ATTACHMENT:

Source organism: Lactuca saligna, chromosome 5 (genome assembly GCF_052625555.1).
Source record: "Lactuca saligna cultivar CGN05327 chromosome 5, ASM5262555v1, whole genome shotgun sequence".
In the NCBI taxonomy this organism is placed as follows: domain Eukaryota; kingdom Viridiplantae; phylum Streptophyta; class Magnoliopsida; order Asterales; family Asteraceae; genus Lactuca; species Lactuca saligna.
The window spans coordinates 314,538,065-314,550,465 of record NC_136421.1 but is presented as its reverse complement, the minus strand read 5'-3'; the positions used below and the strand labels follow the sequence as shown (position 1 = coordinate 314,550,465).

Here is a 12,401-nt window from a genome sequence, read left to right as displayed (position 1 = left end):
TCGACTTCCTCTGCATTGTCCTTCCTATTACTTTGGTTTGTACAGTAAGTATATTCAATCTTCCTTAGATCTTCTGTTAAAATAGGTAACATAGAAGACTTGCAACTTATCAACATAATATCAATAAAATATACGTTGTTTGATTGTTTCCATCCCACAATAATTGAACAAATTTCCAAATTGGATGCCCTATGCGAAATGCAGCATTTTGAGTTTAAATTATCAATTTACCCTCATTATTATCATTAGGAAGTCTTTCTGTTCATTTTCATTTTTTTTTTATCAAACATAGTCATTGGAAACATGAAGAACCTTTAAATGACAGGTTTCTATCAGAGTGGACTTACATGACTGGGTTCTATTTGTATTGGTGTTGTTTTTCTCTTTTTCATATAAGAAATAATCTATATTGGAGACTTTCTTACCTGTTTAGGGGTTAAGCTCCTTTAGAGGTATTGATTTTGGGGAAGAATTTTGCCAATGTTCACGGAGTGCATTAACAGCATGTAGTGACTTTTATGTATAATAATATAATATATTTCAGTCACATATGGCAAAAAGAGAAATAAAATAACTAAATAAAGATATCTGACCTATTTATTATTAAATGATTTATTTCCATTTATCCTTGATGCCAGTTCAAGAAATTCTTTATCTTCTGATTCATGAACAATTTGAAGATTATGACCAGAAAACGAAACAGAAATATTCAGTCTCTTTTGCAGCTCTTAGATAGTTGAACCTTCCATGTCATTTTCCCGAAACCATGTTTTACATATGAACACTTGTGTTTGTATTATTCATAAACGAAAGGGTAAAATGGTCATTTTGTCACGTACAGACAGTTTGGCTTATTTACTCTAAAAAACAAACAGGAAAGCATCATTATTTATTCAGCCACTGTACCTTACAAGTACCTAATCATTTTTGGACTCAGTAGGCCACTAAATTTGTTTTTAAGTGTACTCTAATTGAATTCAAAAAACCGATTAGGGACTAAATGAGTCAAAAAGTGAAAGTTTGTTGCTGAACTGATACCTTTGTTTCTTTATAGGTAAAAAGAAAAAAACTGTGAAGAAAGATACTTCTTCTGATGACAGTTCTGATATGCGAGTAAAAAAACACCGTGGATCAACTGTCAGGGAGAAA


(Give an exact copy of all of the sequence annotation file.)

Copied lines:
Source organism: Lactuca saligna, chromosome 5 (genome assembly GCF_052625555.1).
Source record: "Lactuca saligna cultivar CGN05327 chromosome 5, ASM5262555v1, whole genome shotgun sequence".
In the NCBI taxonomy this organism is placed as follows: domain Eukaryota; kingdom Viridiplantae; phylum Streptophyta; class Magnoliopsida; order Asterales; family Asteraceae; genus Lactuca; species Lactuca saligna.
The window spans coordinates 314,538,065-314,550,465 of record NC_136421.1 but is presented as its reverse complement, the minus strand read 5'-3'; the positions used below and the strand labels follow the sequence as shown (position 1 = coordinate 314,550,465).

Here is a 12,401-nt window from a genome sequence, read left to right as displayed (position 1 = left end):
TCGACTTCCTCTGCATTGTCCTTCCTATTACTTTGGTTTGTACAGTAAGTATATTCAATCTTCCTTAGATCTTCTGTTAAAATAGGTAACATAGAAGACTTGCAACTTATCAACATAATATCAATAAAATATACGTTGTTTGATTGTTTCCATCCCACAATAATTGAACAAATTTCCAAATTGGATGCCCTATGCGAAATGCAGCATTTTGAGTTTAAATTATCAATTTACCCTCATTATTATCATTAGGAAGTCTTTCTGTTCATTTTCATTTTTTTTTTATCAAACATAGTCATTGGAAACATGAAGAACCTTTAAATGACAGGTTTCTATCAGAGTGGACTTACATGACTGGGTTCTATTTGTATTGGTGTTGTTTTTCTCTTTTTCATATAAGAAATAATCTATATTGGAGACTTTCTTACCTGTTTAGGGGTTAAGCTCCTTTAGAGGTATTGATTTTGGGGAAGAATTTTGCCAATGTTCACGGAGTGCATTAACAGCATGTAGTGACTTTTATGTATAATAATATAATATATTTCAGTCACATATGGCAAAAAGAGAAATAAAATAACTAAATAAAGATATCTGACCTATTTATTATTAAATGATTTATTTCCATTTATCCTTGATGCCAGTTCAAGAAATTCTTTATCTTCTGATTCATGAACAATTTGAAGATTATGACCAGAAAACGAAACAGAAATATTCAGTCTCTTTTGCAGCTCTTAGATAGTTGAACCTTCCATGTCATTTTCCCGAAACCATGTTTTACATATGAACACTTGTGTTTGTATTATTCATAAACGAAAGGGTAAAATGGTCATTTTGTCACGTACAGACAGTTTGGCTTATTTACTCTAAAAAACAAACAGGAAAGCATCATTATTTATTCAGCCACTGTACCTTACAAGTACCTAATCATTTTTGGACTCAGTAGGCCACTAAATTTGTTTTTAAGTGTACTCTAATTGAATTCAAAAAACCGATTAGGGACTAAATGAGTCAAAAAGTGAAAGTTTGTTGCTGAACTGATACCTTTGTTTCTTTATAGGTAAAAAGAAAAAAACTGTGAAGAAAGATACTTCTTCTGATGACAGTTCTGATATGCGAGTAAAAAAACACCGTGGATCAACTGTCAGGGAGAAA